The Evolution Of Mentoring
Every parent knows that when you need help with something tech-related, you ask your child. Reverse mentoring applies this same principle in the business world, giving younger generations the opportunity to mentor their seniors on technology or social issues.
When done right, it’s a smart, cost-effective way to keep older generations looped in on current trends, while giving younger employees an opportunity to learn other skills in return.
Though it is still in its infancy in South Africa, with only some large corporates embracing the idea, this peer-to-peer coaching concept is not new. Here’s what you can learn from organisations that have done their time in the trenches.
Benefits And Challenges
Kerstin Jatho, positive psychology practitioner and founder of Johannesburg-based leadership consultancy 4Seeds, says while reverse mentoring focuses on skills transfer from young employees to senior management, it offers benefits for both parties. “It affords junior employees access to a network they would otherwise not be able to enter while increasing employee engagement and breaking down cultural and racial barriers. At an organisation-wide level, it’s a cost-effective way to nurture and retain talent while increasing respect, tolerance and performance across departments.”
Dr Elsbeth Dixon, CEO of the South African division of Common Purpose, a global leadership development organisation, agrees that this is one of the biggest benefits the concept offers in the South African context. “Across any axis of difference, but particularly across the generational one, both sides have much to learn from each other and deep reciprocal mentoring helps each party to appreciate the other’s core beliefs. Diverse teams are infinitely more innovative because their members spot more angles and challenge each other’s ideas.”
If not done right, reverse mentoring’s biggest benefit could be its major flaw: crossing generational boundaries is as nuanced, multifaceted and challenging as crossing any cultural divide.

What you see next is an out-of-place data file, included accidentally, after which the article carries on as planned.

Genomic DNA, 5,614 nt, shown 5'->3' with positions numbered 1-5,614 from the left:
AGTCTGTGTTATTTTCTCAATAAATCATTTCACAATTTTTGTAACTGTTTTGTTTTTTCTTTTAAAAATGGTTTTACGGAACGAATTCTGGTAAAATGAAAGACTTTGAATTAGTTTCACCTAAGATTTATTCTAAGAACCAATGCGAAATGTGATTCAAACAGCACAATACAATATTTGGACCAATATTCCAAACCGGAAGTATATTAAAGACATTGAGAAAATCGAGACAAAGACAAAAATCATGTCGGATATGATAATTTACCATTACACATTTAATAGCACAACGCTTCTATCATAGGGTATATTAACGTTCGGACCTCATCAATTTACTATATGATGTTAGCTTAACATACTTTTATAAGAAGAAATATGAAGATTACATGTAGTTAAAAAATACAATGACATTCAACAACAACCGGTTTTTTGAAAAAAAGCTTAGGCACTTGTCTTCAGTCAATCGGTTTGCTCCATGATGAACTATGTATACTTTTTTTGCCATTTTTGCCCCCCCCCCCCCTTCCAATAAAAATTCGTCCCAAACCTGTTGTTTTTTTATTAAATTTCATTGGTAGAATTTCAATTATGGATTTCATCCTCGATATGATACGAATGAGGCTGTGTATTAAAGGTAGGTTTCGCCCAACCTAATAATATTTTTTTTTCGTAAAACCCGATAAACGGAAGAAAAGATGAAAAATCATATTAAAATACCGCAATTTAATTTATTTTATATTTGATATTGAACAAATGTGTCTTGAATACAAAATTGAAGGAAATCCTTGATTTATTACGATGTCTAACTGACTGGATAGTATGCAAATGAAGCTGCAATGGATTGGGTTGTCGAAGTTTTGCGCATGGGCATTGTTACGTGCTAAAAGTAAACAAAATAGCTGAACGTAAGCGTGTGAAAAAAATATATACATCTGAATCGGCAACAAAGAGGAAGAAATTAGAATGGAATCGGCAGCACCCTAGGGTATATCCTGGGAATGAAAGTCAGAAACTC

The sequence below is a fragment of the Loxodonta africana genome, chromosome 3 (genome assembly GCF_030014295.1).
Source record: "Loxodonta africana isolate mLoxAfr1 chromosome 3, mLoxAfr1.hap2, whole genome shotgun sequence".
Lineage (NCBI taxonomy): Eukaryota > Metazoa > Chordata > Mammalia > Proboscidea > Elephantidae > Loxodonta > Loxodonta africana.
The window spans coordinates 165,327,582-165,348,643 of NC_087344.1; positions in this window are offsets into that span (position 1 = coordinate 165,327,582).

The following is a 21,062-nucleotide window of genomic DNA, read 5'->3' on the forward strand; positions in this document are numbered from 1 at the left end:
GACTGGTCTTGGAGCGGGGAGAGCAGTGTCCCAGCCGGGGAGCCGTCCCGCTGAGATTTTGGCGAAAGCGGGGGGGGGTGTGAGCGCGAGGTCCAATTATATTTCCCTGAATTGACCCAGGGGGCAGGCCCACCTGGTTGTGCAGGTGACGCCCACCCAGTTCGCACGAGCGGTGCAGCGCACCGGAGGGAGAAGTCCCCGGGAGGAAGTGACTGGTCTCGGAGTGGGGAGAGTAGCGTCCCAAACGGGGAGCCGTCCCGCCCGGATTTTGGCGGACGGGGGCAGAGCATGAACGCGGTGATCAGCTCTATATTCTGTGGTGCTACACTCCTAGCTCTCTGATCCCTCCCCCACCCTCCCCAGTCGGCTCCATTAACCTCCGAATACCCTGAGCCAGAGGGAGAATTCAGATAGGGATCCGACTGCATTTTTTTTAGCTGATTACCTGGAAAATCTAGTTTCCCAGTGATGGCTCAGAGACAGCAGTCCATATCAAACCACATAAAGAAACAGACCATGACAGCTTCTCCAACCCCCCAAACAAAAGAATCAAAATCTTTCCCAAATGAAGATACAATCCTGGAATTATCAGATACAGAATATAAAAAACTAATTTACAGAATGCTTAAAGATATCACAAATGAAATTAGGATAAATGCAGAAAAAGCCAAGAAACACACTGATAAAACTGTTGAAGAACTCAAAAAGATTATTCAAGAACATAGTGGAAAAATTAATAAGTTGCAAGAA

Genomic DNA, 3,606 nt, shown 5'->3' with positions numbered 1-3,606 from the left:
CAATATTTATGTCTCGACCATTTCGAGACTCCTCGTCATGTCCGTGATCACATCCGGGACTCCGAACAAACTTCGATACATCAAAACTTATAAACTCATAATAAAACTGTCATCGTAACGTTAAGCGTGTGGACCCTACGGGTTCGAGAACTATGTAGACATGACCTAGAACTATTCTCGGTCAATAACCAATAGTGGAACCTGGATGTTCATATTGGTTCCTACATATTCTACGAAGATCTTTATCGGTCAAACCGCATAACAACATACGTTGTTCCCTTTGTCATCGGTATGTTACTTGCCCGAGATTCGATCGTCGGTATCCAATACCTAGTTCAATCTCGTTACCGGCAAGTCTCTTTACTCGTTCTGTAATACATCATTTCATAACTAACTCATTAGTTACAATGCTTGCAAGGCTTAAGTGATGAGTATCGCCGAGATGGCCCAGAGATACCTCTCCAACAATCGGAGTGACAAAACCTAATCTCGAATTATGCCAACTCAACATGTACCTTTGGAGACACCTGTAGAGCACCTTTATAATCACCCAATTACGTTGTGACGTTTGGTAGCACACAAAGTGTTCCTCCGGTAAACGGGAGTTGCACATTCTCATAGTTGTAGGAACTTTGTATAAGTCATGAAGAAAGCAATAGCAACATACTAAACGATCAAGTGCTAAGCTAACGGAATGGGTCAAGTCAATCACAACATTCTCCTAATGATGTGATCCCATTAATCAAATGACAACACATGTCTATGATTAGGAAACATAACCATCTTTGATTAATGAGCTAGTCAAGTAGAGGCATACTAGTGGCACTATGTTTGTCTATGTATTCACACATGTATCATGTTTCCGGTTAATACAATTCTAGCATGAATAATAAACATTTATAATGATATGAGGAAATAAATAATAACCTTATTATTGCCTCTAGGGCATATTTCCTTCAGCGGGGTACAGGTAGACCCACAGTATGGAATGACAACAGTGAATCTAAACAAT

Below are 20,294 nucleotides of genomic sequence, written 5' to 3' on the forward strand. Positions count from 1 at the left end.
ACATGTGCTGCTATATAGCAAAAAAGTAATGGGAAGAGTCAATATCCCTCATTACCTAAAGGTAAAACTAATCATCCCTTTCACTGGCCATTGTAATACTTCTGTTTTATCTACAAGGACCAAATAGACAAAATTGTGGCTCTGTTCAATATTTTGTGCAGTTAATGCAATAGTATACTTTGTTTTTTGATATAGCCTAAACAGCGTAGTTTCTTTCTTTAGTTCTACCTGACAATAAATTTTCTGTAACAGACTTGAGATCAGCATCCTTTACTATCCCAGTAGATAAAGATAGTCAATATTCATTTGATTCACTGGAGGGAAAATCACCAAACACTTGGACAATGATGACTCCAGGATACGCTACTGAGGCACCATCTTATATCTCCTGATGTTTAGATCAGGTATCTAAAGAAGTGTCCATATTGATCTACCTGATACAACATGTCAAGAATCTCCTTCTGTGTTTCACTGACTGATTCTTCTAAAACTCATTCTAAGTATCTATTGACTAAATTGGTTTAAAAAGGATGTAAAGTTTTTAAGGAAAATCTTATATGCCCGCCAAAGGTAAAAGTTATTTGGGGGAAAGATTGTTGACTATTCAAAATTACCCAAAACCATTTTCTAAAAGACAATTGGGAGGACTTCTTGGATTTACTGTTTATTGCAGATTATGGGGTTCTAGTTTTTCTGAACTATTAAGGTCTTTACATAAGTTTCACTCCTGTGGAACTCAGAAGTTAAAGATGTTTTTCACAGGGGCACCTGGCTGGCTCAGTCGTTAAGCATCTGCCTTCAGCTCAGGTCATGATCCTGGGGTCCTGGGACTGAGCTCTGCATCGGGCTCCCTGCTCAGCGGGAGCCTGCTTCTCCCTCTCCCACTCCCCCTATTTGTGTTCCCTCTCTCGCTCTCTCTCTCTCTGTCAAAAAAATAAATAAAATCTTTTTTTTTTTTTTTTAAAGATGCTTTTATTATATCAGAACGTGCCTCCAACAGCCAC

That’s why training is an essential step in the process, says Kerstin. “Mentors and mentees need to undergo training so that everyone is clear on the process, their roles and expectations. Reverse mentoring should never be a patronising process based on hierarchy, age or seniority. It also needs to be a voluntary process, and it must be made clear from the onset that mentoring is aimed at growing and supporting a person and is not a remedial process for poor performance.”
Getting It Right
Bowmans law firm launched a reversed mentoring programme last year, where senior leaders were given the opportunity to be mentored by female senior associates of the millennial generation.
Lee-Ann Greyling, group organisational development and learning manager, says the uptake was phenomenal. “At first, we held chemistry sessions to determine good mentor/mentee pairings and scripted some of the desired topics and outcomes such as tech, social media and current trends. But it has many more benefits for both parties, allowing young people to find their voice and to practise their ability to influence within a safe space, while leadership can glean insights into younger employees’ perspectives.”
Kate Baretta, a senior associate in the programme, says while she was the mentor, she also learned a lot from her mentee. “I tried to provide insight into the younger generation’s perspective and reactions, but also learned from the older generation’s ways, such as the value of building relationships outside of electronic communications. I think the most important aspect of such a programme is complete honesty.”